If there’s a game show, a documentary, a movie or television series featuring Stephen Fry I’m likely to watch it. He’s always immensely interesting, devilishly charming and gives off the aura of an incredibly knowledgeable and worldly man.
Which is why his autobiography “The Fry Chronicles” was such a disappointment and dare I say it, thoroughly boring in large parts.
Perhaps all the very best bits were either in his first chronicle “Moab was my washpot” and covering the first 20 years of his life, which I have not yet read (but have read good things about) – or in his yet to come third volume, likely to begin with his addiction to cocaine.
“The Fry Chronicles” ostensibly covers the years from his time at Cambridge to the success of the musical “Me and my girl” on Broadway, for which he revised the story and dialogue (otherwise known as ‘the book’).
I was expecting to learn something of the inner workings of Stephen Fry’s mind (what makes him tick), his battle with manic depression and various addictions, and where he gets his ideas from – all the elements that make up a good biography – but none of them get any fair treatment. His depression is considered not worthy of his readers, while his addictions to sugar, cigarettes and gadgets are only glossed over. The very last few section of the book – just a paragraph – come under the heading “C” – for cocaine. And then it ends.
It’s not just that he leaves out the juicy bits, but that much of the book is plodding and dull, especially as he narrates the steps he took to achieve success: writing and performing sketches for various Cambridge shows and revues, getting hired to write for Granada TV (now called ITV Granada), the BBC, his friendships with Emma Thomson, Ben Elton, Rowan Atkinson and of course, Hugh Laurie. It’s all either too gushing – or worse, apologetic (he’s especially sorry for having money and spending it on frivolous, expensive gadgets).
Now to be fair, there are some brilliant anecdotes, recollections and insights thrown in amongst “I did this….then I did that…then I met him…then the money starting rolling in” narration that goes on page after page.
One of the most intriguing is Fry’s recount of a visit by Alistair Cooke, the famous journalist and broadcaster and founder of the Cambridge Mummers, the university’s first theatre group open to both sexes. Fry invited Cooke as guest of honour to the 50th anniversary celebration of the Mummers.
Cooke (as remembered by Fry) tells of being on a walking tour through Germany in the 1930s with a friend and coming to a “perfect beer garden”. Later, while they enjoy their beverages, a stage is set up, chairs are laid out and soon the garden is full. An ambulance arrives, then a procession of open top Mercedes limousines. A small man gets out to address the crowd. He speaks. Women duly faint. After he finishes speaking, the little man walks down the aisle and his elbow barges against Cooke’s shoulder, who has leant out to see the intriguing man depart.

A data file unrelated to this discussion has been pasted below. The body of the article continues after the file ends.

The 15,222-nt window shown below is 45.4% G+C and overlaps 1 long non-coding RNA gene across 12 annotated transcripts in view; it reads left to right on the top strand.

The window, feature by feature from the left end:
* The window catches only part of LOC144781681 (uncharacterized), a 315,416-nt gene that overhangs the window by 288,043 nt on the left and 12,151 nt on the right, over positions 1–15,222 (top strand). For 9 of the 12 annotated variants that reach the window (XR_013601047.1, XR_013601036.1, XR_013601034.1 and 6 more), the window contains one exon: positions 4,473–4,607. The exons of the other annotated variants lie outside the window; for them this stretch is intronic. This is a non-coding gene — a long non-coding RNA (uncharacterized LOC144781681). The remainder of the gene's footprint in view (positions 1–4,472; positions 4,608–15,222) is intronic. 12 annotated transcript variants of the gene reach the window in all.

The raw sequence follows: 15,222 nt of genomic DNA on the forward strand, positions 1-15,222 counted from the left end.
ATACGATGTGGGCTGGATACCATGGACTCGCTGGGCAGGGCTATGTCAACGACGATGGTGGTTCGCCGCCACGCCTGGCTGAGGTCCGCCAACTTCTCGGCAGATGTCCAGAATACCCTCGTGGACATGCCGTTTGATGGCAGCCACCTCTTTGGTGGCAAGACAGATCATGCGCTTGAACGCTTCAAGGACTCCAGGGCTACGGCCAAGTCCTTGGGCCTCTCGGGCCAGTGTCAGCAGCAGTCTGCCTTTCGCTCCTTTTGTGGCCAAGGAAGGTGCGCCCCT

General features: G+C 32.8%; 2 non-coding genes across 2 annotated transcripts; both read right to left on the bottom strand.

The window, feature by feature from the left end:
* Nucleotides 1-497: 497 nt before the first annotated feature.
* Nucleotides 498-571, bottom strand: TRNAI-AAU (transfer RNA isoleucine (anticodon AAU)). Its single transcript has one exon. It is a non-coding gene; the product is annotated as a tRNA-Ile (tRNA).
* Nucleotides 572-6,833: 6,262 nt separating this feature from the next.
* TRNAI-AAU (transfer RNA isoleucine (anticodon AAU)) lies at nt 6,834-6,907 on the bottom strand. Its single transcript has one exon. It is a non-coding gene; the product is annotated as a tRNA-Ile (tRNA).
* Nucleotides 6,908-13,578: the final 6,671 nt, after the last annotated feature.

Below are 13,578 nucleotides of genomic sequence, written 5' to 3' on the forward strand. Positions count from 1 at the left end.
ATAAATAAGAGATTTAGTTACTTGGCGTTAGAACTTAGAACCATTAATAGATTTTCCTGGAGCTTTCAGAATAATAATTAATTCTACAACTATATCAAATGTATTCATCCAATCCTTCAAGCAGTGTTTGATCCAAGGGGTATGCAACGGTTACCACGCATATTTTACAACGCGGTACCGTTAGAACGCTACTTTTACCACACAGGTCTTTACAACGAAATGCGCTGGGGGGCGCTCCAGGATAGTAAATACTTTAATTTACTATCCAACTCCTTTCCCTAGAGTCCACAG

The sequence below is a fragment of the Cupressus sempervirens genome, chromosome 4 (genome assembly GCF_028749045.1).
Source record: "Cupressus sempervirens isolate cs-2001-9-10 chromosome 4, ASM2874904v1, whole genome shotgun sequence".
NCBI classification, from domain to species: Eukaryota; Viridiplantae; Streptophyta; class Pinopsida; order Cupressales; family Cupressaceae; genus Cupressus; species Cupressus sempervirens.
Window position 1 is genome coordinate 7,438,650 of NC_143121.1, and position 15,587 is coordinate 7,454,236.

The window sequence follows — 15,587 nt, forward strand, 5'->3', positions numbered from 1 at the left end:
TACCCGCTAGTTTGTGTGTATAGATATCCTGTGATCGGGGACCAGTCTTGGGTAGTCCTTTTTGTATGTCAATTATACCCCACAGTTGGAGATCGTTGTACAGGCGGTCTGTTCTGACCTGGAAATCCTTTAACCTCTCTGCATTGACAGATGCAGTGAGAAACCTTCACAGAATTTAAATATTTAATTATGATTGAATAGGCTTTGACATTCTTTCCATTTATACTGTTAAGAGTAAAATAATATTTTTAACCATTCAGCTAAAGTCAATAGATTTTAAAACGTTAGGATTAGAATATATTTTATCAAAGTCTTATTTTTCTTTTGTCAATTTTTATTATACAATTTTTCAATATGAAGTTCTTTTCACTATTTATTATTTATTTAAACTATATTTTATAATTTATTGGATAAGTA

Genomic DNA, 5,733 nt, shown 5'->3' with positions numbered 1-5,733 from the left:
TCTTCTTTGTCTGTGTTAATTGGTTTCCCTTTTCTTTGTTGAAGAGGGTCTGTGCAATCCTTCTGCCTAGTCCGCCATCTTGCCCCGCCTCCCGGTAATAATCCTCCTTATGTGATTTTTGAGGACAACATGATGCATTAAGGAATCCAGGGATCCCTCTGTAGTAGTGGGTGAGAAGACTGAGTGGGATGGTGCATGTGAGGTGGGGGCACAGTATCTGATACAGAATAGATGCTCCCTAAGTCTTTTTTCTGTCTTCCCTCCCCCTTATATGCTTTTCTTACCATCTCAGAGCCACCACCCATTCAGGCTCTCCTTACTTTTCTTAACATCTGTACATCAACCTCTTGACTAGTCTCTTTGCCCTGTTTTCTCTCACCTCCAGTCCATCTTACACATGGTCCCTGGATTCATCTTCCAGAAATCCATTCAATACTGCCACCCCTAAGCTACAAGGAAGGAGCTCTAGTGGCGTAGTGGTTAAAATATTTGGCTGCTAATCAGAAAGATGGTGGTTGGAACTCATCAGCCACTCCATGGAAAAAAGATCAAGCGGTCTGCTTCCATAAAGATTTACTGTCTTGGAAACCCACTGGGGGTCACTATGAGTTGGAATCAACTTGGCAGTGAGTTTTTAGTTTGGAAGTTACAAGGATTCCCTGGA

“Entschuldigen Sie, meine Herr” (Excuse me, sir”) the little man says to Cooke.
Cooke says in his speech:
“For some years afterwards, whenever he came on in the cinema newsreels as his fame spread, I would say to the girl next to me: “Hitler once apologised to me and called me sir.”
There are many other gems scattered throughout the book and some very funny lines my favourite being when Fry meets the actress Miriam Margoyles (now an Australian citizen) who introduced herself by saying:
“How do you do? I’m Mir…” She stopped and plucked at her tongue with her thumb and forefinger, “Miriam Margoyles. Sorry about that. I was licking my girlfriend out last night and I’ve still got some c-nt hairs in my mouth.”
Unless you’re a prude you’d have to agree that’s hilarious.
Sadly there is not enough of this in the book and too much apologising from Fry: for getting gigs when he thought he did not have the talent, when the money came rolling in and he spent, spent, spent; and for all the good fortune that came his way.
He’s either flattered by offers of work from famous people (Ben Elton, Rowan Atkinson etc) or flattering others and defending their reputations for brilliance, particularly Ben Elton for some reason.
He spends too much time gushing over the obviously incredibly talented Rowan Atkinson and Emma Thompson and not enough revealing his inner workings, his thoughts on the new wave of comedy that swept over Britain from the likes of Rick Mayall, Adrian Edmondsen and Alexei Sayle and too much timed worrying that no one will find his form of “sketch” comedy funny anymore.
Fry highlights all his privilege and wealth, continually apologizes for having it, and then goes on to describe scenes such as when he and Ben Elton visit some swanky private conservative club called “The Carlton” where the joke is on the old crusty Tory members (there’s a bust of Margaret Thatcher there) because they don’t know who they have let in. The thing is Fry appears more Tory than Labour.
Sadly, an utterly boring account of what has been a remarkable life.
Perhaps Stephen Fry should plead: General ignorance and have another go.